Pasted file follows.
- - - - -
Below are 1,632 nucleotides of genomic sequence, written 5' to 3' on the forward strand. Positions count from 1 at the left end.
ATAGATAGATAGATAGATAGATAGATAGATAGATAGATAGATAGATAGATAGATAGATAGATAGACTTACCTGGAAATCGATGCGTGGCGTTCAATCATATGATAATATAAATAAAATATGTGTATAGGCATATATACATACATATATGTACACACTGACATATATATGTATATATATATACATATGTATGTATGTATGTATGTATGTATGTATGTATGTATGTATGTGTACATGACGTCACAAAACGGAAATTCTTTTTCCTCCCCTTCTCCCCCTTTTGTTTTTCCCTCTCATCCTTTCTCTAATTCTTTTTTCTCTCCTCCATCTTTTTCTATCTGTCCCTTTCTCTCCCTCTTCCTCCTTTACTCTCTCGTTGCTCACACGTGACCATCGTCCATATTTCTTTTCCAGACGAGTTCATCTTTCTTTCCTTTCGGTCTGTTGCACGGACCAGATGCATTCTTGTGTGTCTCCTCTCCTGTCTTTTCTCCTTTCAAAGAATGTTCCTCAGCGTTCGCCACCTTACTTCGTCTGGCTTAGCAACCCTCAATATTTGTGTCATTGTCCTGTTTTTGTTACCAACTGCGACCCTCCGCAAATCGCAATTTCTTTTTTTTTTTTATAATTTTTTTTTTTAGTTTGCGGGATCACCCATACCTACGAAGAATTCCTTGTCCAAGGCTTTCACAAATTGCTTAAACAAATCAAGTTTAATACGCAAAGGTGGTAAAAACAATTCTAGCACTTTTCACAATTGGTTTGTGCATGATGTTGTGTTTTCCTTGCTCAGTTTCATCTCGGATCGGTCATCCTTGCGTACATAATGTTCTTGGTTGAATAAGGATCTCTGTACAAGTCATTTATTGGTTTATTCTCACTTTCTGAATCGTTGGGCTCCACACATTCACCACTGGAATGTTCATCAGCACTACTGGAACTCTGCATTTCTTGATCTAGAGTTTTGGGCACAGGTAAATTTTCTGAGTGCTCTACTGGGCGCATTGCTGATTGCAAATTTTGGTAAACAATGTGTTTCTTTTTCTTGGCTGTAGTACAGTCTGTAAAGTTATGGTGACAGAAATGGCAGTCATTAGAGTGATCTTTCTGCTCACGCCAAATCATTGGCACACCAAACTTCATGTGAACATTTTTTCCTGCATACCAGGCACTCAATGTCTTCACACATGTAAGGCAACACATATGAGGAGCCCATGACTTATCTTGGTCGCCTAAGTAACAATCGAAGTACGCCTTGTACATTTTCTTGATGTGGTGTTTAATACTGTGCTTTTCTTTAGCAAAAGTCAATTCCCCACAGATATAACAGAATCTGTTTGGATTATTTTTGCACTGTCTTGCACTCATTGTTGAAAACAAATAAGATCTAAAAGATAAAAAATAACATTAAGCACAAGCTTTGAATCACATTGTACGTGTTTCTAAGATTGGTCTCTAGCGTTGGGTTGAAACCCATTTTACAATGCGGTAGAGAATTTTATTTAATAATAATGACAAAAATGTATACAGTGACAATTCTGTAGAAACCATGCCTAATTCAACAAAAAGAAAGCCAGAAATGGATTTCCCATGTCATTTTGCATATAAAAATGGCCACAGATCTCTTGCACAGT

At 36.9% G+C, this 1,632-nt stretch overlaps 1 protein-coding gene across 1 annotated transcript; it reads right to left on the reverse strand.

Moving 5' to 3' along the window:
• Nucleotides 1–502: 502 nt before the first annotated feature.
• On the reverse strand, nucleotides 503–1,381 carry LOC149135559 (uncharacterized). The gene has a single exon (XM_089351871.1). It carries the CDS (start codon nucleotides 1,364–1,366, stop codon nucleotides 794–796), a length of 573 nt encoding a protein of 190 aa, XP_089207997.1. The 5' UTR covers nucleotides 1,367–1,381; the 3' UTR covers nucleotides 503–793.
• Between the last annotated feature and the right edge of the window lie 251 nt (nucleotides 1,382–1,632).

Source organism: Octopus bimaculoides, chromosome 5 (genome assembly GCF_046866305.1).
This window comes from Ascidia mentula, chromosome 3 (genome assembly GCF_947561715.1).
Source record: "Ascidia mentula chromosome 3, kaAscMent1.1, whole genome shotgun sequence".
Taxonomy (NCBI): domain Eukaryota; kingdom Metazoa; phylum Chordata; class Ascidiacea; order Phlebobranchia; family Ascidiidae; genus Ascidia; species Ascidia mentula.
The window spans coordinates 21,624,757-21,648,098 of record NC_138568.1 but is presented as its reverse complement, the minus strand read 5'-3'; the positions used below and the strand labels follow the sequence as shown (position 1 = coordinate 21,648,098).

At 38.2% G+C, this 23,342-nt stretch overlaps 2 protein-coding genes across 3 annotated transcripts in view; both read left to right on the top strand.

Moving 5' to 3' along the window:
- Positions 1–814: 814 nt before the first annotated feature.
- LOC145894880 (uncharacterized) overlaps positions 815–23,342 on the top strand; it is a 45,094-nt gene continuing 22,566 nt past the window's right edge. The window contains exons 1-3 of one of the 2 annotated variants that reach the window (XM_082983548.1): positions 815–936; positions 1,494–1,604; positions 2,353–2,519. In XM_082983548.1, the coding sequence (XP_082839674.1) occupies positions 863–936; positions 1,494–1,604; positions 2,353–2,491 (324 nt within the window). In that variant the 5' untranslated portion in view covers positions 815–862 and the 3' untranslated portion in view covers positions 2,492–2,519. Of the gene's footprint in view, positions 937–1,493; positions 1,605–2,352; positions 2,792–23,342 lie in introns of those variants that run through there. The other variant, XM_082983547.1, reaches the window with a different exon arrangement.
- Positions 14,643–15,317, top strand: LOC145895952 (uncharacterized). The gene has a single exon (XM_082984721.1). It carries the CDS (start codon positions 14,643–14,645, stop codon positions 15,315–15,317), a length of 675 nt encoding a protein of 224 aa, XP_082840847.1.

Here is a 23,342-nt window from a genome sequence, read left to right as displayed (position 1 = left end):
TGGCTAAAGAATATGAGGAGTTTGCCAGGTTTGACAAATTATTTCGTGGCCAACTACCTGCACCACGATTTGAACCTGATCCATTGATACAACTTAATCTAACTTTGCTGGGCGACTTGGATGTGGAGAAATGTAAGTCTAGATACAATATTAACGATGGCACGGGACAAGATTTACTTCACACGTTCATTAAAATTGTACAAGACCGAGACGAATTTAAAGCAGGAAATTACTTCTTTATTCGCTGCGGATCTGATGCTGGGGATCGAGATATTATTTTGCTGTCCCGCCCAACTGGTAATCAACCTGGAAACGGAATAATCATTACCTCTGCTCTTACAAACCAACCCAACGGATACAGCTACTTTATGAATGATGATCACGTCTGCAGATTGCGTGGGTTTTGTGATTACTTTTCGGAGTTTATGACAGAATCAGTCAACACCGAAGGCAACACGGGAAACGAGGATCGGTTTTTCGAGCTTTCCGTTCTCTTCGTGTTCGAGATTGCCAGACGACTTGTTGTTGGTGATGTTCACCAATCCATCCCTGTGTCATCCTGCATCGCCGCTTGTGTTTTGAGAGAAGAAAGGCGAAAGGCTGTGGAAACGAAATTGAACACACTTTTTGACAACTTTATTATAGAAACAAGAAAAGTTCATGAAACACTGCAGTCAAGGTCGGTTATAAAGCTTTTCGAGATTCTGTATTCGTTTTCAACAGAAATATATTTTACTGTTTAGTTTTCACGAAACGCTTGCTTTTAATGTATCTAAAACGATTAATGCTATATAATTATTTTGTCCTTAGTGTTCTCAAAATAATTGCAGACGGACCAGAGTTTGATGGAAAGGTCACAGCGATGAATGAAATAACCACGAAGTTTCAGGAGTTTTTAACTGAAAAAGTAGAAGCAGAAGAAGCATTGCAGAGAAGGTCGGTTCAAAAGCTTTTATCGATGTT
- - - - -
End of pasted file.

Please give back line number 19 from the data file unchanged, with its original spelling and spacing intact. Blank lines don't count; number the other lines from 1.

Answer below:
TGGCTAAAGAATATGAGGAGTTTGCCAGGTTTGACAAATTATTTCGTGGCCAACTACCTGCACCACGATTTGAACCTGATCCATTGATACAACTTAATCTAACTTTGCTGGGCGACTTGGATGTGGAGAAATGTAAGTCTAGATACAATATTAACGATGGCACGGGACAAGATTTACTTCACACGTTCATTAAAATTGTACAAGACCGAGACGAATTTAAAGCAGGAAATTACTTCTTTATTCGCTGCGGATCTGATGCTGGGGATCGAGATATTATTTTGCTGTCCCGCCCAACTGGTAATCAACCTGGAAACGGAATAATCATTACCTCTGCTCTTACAAACCAACCCAACGGATACAGCTACTTTATGAATGATGATCACGTCTGCAGATTGCGTGGGTTTTGTGATTACTTTTCGGAGTTTATGACAGAATCAGTCAACACCGAAGGCAACACGGGAAACGAGGATCGGTTTTTCGAGCTTTCCGTTCTCTTCGTGTTCGAGATTGCCAGACGACTTGTTGTTGGTGATGTTCACCAATCCATCCCTGTGTCATCCTGCATCGCCGCTTGTGTTTTGAGAGAAGAAAGGCGAAAGGCTGTGGAAACGAAATTGAACACACTTTTTGACAACTTTATTATAGAAACAAGAAAAGTTCATGAAACACTGCAGTCAAGGTCGGTTATAAAGCTTTTCGAGATTCTGTATTCGTTTTCAACAGAAATATATTTTACTGTTTAGTTTTCACGAAACGCTTGCTTTTAATGTATCTAAAACGATTAATGCTATATAATTATTTTGTCCTTAGTGTTCTCAAAATAATTGCAGACGGACCAGAGTTTGATGGAAAGGTCACAGCGATGAATGAAATAACCACGAAGTTTCAGGAGTTTTTAACTGAAAAAGTAGAAGCAGAAGAAGCATTGCAGAGAAGGTCGGTTCAAAAGCTTTTATCGATGTT